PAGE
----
The NBA Finals have turned the nation’s attention–and cameras– toward Miami and Miami Beach. As the Miami Heat try to clinch the finals, Jordan Melnick wants to remind us all that there’s more to Miami than South Beach. It all started with these words by LeBron James: “In this fall–this is very tough–in this fall I’m going to take my talents to South Beach and join the Miami Heat.”
Jeremy Glazer writes about that weird liminal space between high school graduation and supposed adulthood. It’s set against the backdrop of Key Biscayne. Glazer is a Miami native who lives and writes on Miami Beach. He can be reached at firstname.lastname@example.org.
Click on the player above to listen to Glazer’s latest work of original fiction.
The songs you heard in this piece were “Aurora” and “Comienzos” by Miami band Arboles Libres.
UPDATE June 6, 2013 14:43 p.m.: (AP) Esther Williams, the swimming champion turned actress who starred in glittering and aquatic Technicolor musicals of the 1940s and 1950s, has died. She was 91.
Williams died early Thursday in her sleep, according to her longtime publicist Harlan Boll.
Following in the footsteps of Sonja Henie, who went from skating champion to movie star, Williams became one of Hollywood's biggest moneymakers, appearing in spectacular swimsuit numbers that capitalized on her wholesome beauty and perfect figure.
The whitewall rubber tires, which until recently had been on the bottom of the ocean floor off the coast of Broward County, now look like deflated, salt-encrusted life preservers, and reek of the decayed smell of barnacles mixed with sea spray.
They are the stars of an art exhibit called “The Eclipse,” open now in Miami’s Wynwood district, a tribute to a failed plan to create an artificial reef and mankind’s attempts to remove the tires and save the ocean from even more destruction.
On an icy night in late December, Miami native Robert Battle, the new artistic director of the Alvin Ailey American Dance Theater, saw his past and future come together in the heart of New York City.
After a year and a half of public grooming, of working alongside his towering predecessor, Judith Jamison, Battle was finally at the head of modern dance's most famous company, and in programming the troupe's annual five-week season at City Center Theatre, a major event in the New York dance world, he had made his real debut as director.
Earlier this month, an investigation by StateImpact Florida and the Miami Herald revealed that most Florida charter schools are not enrolling students with severe disabilities, like autism or cerebral palsy.
Tonya Whitlock and her son Tres, 17, say they have not been able to get Tres into Pivot Charter School near Tampa. Tres has cerebral palsy, and the family said the charter school is concerned they cannot provide all the services Tres needs.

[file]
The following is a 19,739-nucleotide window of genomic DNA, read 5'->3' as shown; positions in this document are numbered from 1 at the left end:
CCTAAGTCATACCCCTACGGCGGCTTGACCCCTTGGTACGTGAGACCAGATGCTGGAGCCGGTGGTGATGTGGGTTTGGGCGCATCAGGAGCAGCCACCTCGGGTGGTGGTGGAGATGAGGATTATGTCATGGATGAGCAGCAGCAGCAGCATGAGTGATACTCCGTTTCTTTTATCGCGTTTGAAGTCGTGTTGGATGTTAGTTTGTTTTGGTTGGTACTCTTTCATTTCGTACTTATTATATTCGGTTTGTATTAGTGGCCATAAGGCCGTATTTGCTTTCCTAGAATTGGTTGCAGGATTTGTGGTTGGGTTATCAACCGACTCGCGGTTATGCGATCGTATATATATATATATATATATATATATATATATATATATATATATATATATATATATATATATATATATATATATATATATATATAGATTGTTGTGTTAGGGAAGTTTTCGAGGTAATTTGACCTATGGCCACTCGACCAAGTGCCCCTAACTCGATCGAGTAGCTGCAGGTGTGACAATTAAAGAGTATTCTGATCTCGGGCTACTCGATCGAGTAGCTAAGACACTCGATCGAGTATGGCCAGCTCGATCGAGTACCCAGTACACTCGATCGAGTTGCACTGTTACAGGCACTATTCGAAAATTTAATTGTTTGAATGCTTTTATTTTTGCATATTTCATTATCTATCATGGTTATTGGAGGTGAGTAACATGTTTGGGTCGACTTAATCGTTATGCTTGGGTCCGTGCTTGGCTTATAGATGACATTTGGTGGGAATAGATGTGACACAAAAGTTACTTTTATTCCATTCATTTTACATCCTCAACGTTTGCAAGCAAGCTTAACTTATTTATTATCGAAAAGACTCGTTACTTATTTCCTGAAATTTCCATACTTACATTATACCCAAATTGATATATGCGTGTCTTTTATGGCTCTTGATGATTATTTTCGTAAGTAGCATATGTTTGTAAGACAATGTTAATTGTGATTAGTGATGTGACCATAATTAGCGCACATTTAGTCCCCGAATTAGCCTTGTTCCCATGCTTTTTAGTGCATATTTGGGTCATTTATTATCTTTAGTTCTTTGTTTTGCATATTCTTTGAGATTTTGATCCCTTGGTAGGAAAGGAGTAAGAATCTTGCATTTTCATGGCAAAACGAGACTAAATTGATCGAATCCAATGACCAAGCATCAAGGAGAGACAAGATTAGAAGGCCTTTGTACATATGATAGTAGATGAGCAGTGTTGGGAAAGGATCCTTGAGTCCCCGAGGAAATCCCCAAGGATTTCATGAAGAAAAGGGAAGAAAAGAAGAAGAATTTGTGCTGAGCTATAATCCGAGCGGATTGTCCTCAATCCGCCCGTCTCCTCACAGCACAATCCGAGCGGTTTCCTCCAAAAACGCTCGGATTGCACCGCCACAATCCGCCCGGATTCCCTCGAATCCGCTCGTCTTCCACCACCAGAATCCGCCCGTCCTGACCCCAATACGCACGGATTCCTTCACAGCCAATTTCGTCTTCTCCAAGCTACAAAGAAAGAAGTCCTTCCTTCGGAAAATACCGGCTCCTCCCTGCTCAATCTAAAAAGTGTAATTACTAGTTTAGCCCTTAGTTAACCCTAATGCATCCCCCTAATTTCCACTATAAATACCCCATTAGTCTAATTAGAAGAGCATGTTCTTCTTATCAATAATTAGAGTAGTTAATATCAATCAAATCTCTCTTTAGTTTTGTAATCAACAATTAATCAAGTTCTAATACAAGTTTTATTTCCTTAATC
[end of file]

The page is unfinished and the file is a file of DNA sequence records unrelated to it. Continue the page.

This month, an investigation by StateImpact Florida revealed that more than 86% of Florida charter schools don’t serve a single student with a severe disability, compared to half of traditional public schools.
State education officials say no school is required to take every student with every disability. But lawyers are divided on whether charter schools can legally turn kids away.
No one person decides where a student with disabilities can go to school.
For many of us, cooking for a holiday feast or making preparations for a party are well worn and beloved holiday routines. All of that hosting can also be exhausting! Listen to author Diana Abu-Jaber read her essay on her family’s heritage of hosting guests during the holidays.
If you’ve ever visited Little Haiti, you’ve probably seen Miami muralist Serge Toussaint’s work, which is sprinkled throughout the city. How can you tell it’s his work? His signature is a dollar sign instead of an “S” in Serge. He spends most of his time in Little Haiti, but his work can be seen in Liberty City, Little River, Allapattah, the Miami River and all the way to Fort Lauderdale.
On September 11, 2001, Tanya Villanueva Tepper’s fiancé, Sergio Villanueva, was one of the 343 New York City firefighters who didn’t make it out of the World Trade Center. Tanya is featured in the new documentary,Rebirth, which follows five people affected by those attacks, over the course of the last decade. The film airs Sunday on Showtime on the 10th anniversary of the attacks. Tanya now lives in Miami, where she has found solace and a new life. She spoke with Under the Sun co-host Alicia Zuckerman.
It’s mango season in South Florida. Thanks to our humid climate and poor soil, this region excels at mango growing – only rivaled by Hawaii. The man who knows most about mangoes in Miami is Dr. Richard Campbell, the senior curator of tropical fruit at the Fairchild Tropical Botanic Garden in Coral Gables.
If you ever find yourself charged with a crime, a bail bondsman can be your best friend. When a judge sets bail and the defendant doesn’t have the money to pay, the bondsman posts the money in exchange for an upfront fee – usually 10 percent of the bond amount – and property as collateral. All the defendant has to do is show up to court.
Bullying is not a new phenomenon. It has been around for decades, but schools across South Florida are reporting that the frequency and severity of the incidents are getting worse. In the past year alone, a West Palm Beach student was attacked in math class and a Deerfield Beach middle school student slipped into a comma after being kicked in the head.